Another thing that banks could do would be to create a mailing list for changes to their DNS servers for the benefit of the sysadmins who want to protect their customers. Signing mail to such a list with a GPG key and having the fingerprint available from branches should not be difficult to arrange.

Another possibility would be to use the ATM network to provide security relevant data. Modern ATMs have reasonably powerful computers which are used to display bank adverts when no-one is using them. Having an option to press a button on the ATM to get a screen full of Internet banking security details of use to a sysadmin should be easy to implement.

For full coverage (including all the small building societies and credit unions) it would be impractical for every sysadmin to have a special case for every bank. But again there is a relatively easy solution. A federal agency that deals with fraud could maintain a list of zone names and master IP addresses for every financial institution in the country and make it available on CD. If the CD was available for collection from a police station, court-house, the registry of births, deaths, and marriages, or some other official government office then it should not have any additional security risks. Of course you wouldn’t want to post such CDs, even with public key signing (which many people don’t check properly) there would be too much risk of things going wrong.

In a country such as the US (which has an unreasonably large number of banks) it would not be practical to make direct deals between ISPs and banks. But it should be practical to implement a system based on a federal agency distributing CDs with configuration files for BIND and any other DNS servers that are widely used (is any other DNS server widely used?).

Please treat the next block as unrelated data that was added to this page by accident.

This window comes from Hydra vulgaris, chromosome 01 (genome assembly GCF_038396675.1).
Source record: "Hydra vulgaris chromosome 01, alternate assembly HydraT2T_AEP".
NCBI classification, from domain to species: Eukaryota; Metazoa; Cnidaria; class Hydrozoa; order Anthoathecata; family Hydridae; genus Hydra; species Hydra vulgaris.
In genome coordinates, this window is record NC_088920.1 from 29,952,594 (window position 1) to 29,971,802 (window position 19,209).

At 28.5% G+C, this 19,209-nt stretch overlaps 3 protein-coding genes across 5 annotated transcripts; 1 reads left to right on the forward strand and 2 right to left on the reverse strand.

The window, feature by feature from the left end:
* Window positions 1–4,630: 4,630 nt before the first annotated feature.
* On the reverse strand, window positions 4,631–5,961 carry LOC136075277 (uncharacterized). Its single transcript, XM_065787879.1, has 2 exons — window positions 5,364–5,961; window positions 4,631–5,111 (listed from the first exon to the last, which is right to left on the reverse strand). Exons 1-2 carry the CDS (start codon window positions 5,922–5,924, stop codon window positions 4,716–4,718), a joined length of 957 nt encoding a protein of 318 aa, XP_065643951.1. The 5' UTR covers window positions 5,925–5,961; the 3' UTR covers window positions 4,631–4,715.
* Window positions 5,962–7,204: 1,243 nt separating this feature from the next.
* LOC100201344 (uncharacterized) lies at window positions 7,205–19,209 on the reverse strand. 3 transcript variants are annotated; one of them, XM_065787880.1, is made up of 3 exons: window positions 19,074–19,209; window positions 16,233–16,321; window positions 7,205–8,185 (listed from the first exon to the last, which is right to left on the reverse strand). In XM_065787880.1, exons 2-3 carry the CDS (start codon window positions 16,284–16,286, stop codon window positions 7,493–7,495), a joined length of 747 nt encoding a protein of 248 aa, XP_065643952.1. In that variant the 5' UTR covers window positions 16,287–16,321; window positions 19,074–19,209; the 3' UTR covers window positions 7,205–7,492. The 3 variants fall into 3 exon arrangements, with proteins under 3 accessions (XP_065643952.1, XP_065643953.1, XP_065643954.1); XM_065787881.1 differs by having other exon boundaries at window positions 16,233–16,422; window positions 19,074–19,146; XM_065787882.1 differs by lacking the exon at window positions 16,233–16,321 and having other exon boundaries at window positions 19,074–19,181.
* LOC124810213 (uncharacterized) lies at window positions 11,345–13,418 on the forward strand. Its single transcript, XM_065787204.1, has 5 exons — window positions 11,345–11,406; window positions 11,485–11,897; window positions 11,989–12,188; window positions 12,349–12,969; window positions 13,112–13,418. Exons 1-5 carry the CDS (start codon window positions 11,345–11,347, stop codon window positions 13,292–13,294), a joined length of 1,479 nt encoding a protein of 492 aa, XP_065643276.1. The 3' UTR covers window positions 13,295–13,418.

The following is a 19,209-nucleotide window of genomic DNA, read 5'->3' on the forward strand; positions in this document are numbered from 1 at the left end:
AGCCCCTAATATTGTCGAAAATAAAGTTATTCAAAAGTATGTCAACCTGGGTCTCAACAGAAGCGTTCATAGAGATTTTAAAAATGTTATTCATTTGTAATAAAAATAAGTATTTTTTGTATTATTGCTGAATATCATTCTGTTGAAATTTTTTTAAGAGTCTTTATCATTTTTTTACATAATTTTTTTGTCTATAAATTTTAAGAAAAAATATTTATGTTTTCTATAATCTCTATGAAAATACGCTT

Of course none of this would do anything about the issue of Phishing email and typo domain name registration. But it would be good to solve as much as we can.

4 comments to DNS Secondaries and Web Security

  • bd_

    Another reason for ipv6 – with ipv6 one could give their DNS server a /96 (the size of the ipv4 internet today) easily. Plus source port randomization and DNS’s built-in request IDs gives 64 bits of entropy, which ought to be enough (and the root and GTLD servers support this already!)

  • wg

    My concern with these (and other) interim fixes to the “problems” with DNS, is that they only delay the final solution; DNSSEC. The sooner this issue is forced, the better, I think.

  • Anonymous

    Re: “But it should be practical to implement a system based on a federal agency distributing CDs with configuration files for BIND and any other DNS servers that are widely used (is any other DNS server widely used?).”

    djbdns is another DNS server, with configuration files very unlike BIND. It was also randomizes ports (and always has), and ignores answers to questions it didn’t ask, which means it was immune to this bug.

    @wq

    The same people who shipped a DNS server with all the bugs and implementation flaws that caused this problem, are the same people who say DNSSEC is the solution. Why do you trust them?

  • etbe

    bd_: Good idea! I think that assigning all addresses from a /96 to a single host would require either raw network access or some changes to the OS, while assigning a mere 1024 addresses could be achieved by a loop that runs “ip addr add” (or similar).

    wg: I believe that DNSSEC has at least as much overhead as the proposal to send two requests – which was rejected because of the overhead.

    Incidentally when using your initials as a link (which is what happens when you enter a URL when submitting a comment) you might want to use upper-case to make it more readable.

    Anon: The ignoring of unsolicited answers is a solution to a previous DNS problem. I believe that the current problems don’t involve such bugs.